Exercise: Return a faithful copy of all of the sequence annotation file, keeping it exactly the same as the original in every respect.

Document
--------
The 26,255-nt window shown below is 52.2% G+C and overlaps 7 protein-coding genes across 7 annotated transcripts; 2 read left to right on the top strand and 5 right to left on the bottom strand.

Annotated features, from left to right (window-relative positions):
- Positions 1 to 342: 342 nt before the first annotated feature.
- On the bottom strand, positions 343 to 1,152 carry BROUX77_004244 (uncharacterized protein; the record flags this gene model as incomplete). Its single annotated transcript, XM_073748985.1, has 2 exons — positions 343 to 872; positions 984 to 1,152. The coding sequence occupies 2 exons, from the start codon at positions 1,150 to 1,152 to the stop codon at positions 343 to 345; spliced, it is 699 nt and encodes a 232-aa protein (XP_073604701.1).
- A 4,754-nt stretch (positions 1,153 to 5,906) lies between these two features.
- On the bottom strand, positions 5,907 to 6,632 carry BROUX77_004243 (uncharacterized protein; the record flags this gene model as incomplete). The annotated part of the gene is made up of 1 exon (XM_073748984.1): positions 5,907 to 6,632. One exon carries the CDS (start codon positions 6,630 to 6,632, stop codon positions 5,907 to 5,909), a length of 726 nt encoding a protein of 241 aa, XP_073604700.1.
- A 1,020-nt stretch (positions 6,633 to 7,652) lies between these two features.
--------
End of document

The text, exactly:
The 26,255-nt window shown below is 52.2% G+C and overlaps 7 protein-coding genes across 7 annotated transcripts; 2 read left to right on the top strand and 5 right to left on the bottom strand.

Annotated features, from left to right (window-relative positions):
- Positions 1 to 342: 342 nt before the first annotated feature.
- On the bottom strand, positions 343 to 1,152 carry BROUX77_004244 (uncharacterized protein; the record flags this gene model as incomplete). Its single annotated transcript, XM_073748985.1, has 2 exons — positions 343 to 872; positions 984 to 1,152. The coding sequence occupies 2 exons, from the start codon at positions 1,150 to 1,152 to the stop codon at positions 343 to 345; spliced, it is 699 nt and encodes a 232-aa protein (XP_073604701.1).
- A 4,754-nt stretch (positions 1,153 to 5,906) lies between these two features.
- On the bottom strand, positions 5,907 to 6,632 carry BROUX77_004243 (uncharacterized protein; the record flags this gene model as incomplete). The annotated part of the gene is made up of 1 exon (XM_073748984.1): positions 5,907 to 6,632. One exon carries the CDS (start codon positions 6,630 to 6,632, stop codon positions 5,907 to 5,909), a length of 726 nt encoding a protein of 241 aa, XP_073604700.1.
- A 1,020-nt stretch (positions 6,633 to 7,652) lies between these two features.